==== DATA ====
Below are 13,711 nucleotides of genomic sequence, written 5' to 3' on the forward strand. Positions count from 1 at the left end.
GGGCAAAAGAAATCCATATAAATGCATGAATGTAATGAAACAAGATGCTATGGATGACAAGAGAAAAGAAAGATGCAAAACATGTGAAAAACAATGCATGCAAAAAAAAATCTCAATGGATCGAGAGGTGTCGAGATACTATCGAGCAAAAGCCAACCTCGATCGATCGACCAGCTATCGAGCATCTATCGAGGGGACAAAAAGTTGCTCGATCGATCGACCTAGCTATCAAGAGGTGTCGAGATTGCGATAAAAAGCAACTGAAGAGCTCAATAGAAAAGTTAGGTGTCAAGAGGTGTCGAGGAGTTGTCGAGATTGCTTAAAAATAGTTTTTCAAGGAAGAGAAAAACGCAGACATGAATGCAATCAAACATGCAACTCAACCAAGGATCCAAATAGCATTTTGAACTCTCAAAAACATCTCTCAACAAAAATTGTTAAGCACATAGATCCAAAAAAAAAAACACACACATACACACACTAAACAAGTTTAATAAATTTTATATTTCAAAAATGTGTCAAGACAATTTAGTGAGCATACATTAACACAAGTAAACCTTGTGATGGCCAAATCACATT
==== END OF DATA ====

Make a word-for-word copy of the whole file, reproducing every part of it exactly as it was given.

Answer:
Below are 13,711 nucleotides of genomic sequence, written 5' to 3' on the forward strand. Positions count from 1 at the left end.
GGGCAAAAGAAATCCATATAAATGCATGAATGTAATGAAACAAGATGCTATGGATGACAAGAGAAAAGAAAGATGCAAAACATGTGAAAAACAATGCATGCAAAAAAAAATCTCAATGGATCGAGAGGTGTCGAGATACTATCGAGCAAAAGCCAACCTCGATCGATCGACCAGCTATCGAGCATCTATCGAGGGGACAAAAAGTTGCTCGATCGATCGACCTAGCTATCAAGAGGTGTCGAGATTGCGATAAAAAGCAACTGAAGAGCTCAATAGAAAAGTTAGGTGTCAAGAGGTGTCGAGGAGTTGTCGAGATTGCTTAAAAATAGTTTTTCAAGGAAGAGAAAAACGCAGACATGAATGCAATCAAACATGCAACTCAACCAAGGATCCAAATAGCATTTTGAACTCTCAAAAACATCTCTCAACAAAAATTGTTAAGCACATAGATCCAAAAAAAAAAACACACACATACACACACTAAACAAGTTTAATAAATTTTATATTTCAAAAATGTGTCAAGACAATTTAGTGAGCATACATTAACACAAGTAAACCTTGTGATGGCCAAATCACATT